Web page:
The complex variable boundary element method in engineering analysis.

*(English)*Zbl 0609.65078
New York etc.: Springer-Verlag. VIII, 389 p.; DM 88.00 (1987).

This book introduces an alternative boundary element like formulation for the solution of two-dimensional potential theory problems. The technique is called the Complex Variable Boundary Element Method (CVBEM) and is based in a generalization of the Cauchy integral formula, which is solved in a boundary element fashion procedure (i.e. only boundary approximations over elements are included into the numerical solution). The procedure stems from the so-called Analytic Function Method, which was introduced by the end of the last decade, and as opposed to the standard BEM formulations for the same problems, requires the use of complex variable theory for its formulation.

Chapter one introduces the basic principles and the governing equations for many physical problems which fall into the field of potential theory. Chapter two reviews the complex variable theory and presents the mathematical background required for the formulation of the method. Chapter three is devoted to the actual formulation of the technique and presents a detailed description of each of the main mathematical aspects associated with the method. The numerical features of the procedure are taken further in chapter four where computer algorithms for the implementation are presented and discussed in detail.

Chapter five introduces useful means of reducing the boundary errors associated with the numerical approximation and chapter six discusses the error analysis capabilities offered by the CVBEM. Here, the introduction of an approximate boundary which corresponds to the exact boundary associated with the numerical solution is found to be a useful tool for controlling the approximation of the numerical solution.

Chapter seven is devoted to practical applications and more sophisticated modelling techniques, such as the possibility of including sources or sinks and regional inhomogeneities (subregions) in the solution procedure. A number of applications and combinations of CVBEM with other solution methods is presented in chapter eight.

Throughout the book a wealth of FORTRAN computer programs is presented to illustrate the different algorithms introduced. A missing point, however, is some information concerning the performance of the method (i.e. accuracy and computer efficiency) in comparison with other numerical techniques such as the standard direct BEM.

The publication is sufficiently thorough and carefully written, providing excellent means of getting acquainted with this new alternative boundary element formulation which is restricted to two-dimensional applications.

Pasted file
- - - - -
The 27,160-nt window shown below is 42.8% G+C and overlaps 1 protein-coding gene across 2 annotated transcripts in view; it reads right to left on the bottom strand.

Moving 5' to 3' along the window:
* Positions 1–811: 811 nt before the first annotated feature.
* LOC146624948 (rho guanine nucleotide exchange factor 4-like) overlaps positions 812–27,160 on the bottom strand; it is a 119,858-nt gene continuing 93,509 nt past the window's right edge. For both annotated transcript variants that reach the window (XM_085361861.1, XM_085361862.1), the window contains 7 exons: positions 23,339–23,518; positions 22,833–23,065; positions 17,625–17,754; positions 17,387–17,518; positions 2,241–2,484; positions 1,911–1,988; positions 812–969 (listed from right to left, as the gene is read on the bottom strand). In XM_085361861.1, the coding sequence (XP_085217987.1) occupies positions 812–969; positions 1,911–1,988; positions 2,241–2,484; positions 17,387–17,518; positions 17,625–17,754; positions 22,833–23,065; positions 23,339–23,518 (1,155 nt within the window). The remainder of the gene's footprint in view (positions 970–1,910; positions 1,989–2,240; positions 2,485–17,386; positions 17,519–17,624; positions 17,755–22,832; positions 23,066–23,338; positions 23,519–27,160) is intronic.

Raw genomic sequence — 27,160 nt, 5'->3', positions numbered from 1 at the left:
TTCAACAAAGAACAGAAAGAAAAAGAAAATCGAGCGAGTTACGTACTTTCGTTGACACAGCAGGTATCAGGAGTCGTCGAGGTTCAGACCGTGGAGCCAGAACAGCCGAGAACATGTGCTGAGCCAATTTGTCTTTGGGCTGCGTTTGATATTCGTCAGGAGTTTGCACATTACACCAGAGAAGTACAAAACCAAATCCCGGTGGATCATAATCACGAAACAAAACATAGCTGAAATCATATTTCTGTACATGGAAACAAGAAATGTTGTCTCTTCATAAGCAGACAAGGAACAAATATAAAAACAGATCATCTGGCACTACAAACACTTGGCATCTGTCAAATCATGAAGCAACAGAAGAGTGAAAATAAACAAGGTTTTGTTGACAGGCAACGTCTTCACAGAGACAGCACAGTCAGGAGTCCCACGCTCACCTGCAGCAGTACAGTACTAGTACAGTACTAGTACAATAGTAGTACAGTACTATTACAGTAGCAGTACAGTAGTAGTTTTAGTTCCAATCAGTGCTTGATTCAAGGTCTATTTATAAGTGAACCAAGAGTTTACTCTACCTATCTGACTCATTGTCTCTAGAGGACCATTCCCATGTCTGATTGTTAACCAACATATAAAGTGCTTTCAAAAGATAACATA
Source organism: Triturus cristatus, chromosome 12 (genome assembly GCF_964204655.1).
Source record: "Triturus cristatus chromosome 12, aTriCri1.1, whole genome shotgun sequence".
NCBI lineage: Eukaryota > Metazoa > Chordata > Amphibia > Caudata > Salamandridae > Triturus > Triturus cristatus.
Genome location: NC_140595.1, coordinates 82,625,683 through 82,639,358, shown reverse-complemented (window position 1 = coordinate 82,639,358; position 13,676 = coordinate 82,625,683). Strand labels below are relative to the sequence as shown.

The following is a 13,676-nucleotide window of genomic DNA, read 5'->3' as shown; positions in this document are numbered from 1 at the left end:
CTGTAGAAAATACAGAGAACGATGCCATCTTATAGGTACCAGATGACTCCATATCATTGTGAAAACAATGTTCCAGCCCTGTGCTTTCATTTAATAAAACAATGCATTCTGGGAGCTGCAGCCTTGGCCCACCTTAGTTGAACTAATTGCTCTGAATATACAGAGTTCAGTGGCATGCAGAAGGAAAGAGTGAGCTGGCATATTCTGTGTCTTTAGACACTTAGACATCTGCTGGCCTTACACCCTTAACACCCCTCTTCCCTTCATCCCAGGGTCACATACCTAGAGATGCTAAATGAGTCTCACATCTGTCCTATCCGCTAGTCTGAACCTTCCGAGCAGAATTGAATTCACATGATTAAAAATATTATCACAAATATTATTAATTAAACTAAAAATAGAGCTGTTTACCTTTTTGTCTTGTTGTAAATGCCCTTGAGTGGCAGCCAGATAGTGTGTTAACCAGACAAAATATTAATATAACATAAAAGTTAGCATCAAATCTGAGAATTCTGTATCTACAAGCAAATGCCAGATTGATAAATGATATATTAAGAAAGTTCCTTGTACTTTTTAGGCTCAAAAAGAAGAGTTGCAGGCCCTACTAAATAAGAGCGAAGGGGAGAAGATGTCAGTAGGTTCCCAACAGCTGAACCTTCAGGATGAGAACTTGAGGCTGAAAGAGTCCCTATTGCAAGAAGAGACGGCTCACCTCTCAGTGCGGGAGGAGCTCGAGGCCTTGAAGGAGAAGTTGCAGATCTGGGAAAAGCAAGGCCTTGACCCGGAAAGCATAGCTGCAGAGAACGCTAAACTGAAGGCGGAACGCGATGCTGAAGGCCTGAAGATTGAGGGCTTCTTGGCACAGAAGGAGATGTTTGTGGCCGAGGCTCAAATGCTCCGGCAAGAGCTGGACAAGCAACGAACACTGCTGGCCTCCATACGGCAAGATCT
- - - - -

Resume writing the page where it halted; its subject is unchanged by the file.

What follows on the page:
Chapter one introduces the basic principles and the governing equations for many physical problems which fall into the field of potential theory. Chapter two reviews the complex variable theory and presents the mathematical background required for the formulation of the method. Chapter three is devoted to the actual formulation of the technique and presents a detailed description of each of the main mathematical aspects associated with the method. The numerical features of the procedure are taken further in chapter four where computer algorithms for the implementation are presented and discussed in detail.

Chapter five introduces useful means of reducing the boundary errors associated with the numerical approximation and chapter six discusses the error analysis capabilities offered by the CVBEM. Here, the introduction of an approximate boundary which corresponds to the exact boundary associated with the numerical solution is found to be a useful tool for controlling the approximation of the numerical solution.

Chapter seven is devoted to practical applications and more sophisticated modelling techniques, such as the possibility of including sources or sinks and regional inhomogeneities (subregions) in the solution procedure. A number of applications and combinations of CVBEM with other solution methods is presented in chapter eight.

Throughout the book a wealth of FORTRAN computer programs is presented to illustrate the different algorithms introduced. A missing point, however, is some information concerning the performance of the method (i.e. accuracy and computer efficiency) in comparison with other numerical techniques such as the standard direct BEM.

The publication is sufficiently thorough and carefully written, providing excellent means of getting acquainted with this new alternative boundary element formulation which is restricted to two-dimensional applications.

Reviewer: J.C.F.Telles

##### MSC:

65N35 | Spectral, collocation and related methods for boundary value problems involving PDEs |

65-02 | Research exposition (monographs, survey articles) pertaining to numerical analysis |

65R20 | Numerical methods for integral equations |

65E05 | General theory of numerical methods in complex analysis (potential theory, etc.) |

74-02 | Research exposition (monographs, survey articles) pertaining to mechanics of deformable solids |

76-02 | Research exposition (monographs, survey articles) pertaining to fluid mechanics |

35C15 | Integral representations of solutions to PDEs |

31C20 | Discrete potential theory |

35J05 | Laplace operator, Helmholtz equation (reduced wave equation), Poisson equation |

35J40 | Boundary value problems for higher-order elliptic equations |